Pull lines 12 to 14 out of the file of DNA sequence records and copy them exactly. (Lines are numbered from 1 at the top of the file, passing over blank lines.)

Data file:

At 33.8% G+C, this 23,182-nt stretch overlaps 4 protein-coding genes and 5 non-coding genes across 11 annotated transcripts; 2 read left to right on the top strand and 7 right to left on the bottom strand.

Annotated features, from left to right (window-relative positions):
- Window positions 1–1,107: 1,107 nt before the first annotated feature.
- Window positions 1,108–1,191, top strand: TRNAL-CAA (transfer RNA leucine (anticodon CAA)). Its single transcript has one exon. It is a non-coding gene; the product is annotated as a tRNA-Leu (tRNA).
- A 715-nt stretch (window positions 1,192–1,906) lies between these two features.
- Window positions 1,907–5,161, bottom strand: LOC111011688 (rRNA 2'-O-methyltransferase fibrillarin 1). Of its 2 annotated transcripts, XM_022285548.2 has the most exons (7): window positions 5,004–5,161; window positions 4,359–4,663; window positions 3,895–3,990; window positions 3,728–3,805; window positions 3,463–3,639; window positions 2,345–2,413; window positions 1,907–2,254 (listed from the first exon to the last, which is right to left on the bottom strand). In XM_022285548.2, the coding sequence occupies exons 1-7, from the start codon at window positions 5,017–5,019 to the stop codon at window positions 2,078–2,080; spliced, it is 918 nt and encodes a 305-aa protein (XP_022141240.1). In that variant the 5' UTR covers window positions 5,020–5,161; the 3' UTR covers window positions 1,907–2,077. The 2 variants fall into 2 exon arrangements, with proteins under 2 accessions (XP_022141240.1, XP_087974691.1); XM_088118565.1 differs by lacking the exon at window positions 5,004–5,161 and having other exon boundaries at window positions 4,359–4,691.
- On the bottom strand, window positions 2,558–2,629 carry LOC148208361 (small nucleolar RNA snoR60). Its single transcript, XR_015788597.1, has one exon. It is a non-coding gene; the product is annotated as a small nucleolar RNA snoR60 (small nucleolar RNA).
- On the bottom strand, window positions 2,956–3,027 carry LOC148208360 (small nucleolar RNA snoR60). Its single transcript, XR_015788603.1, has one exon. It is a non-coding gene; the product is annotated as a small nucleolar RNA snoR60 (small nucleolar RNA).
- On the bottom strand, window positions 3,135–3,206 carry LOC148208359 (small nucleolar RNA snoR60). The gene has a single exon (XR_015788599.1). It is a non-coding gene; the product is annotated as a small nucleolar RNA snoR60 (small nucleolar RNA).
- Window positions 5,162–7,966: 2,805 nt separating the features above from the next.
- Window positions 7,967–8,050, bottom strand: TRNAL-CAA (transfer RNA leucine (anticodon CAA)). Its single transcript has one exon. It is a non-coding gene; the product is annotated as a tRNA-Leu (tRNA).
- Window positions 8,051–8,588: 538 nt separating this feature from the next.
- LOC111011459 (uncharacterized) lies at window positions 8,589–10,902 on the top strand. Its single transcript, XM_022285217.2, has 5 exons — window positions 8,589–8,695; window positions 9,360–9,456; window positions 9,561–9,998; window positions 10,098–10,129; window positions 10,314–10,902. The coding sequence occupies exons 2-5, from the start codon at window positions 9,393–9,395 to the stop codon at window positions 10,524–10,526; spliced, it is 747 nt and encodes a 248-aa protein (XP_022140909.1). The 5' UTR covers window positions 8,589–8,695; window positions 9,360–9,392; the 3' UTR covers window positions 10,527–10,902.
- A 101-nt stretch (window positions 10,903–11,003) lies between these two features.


- Window positions 8,051–8,588: 538 nt separating this feature from the next.
- LOC111011459 (uncharacterized) lies at window positions 8,589–10,902 on the top strand. Its single transcript, XM_022285217.2, has 5 exons — window positions 8,589–8,695; window positions 9,360–9,456; window positions 9,561–9,998; window positions 10,098–10,129; window positions 10,314–10,902. The coding sequence occupies exons 2-5, from the start codon at window positions 9,393–9,395 to the stop codon at window positions 10,524–10,526; spliced, it is 747 nt and encodes a 248-aa protein (XP_022140909.1). The 5' UTR covers window positions 8,589–8,695; window positions 9,360–9,392; the 3' UTR covers window positions 10,527–10,902.
- A 101-nt stretch (window positions 10,903–11,003) lies between these two features.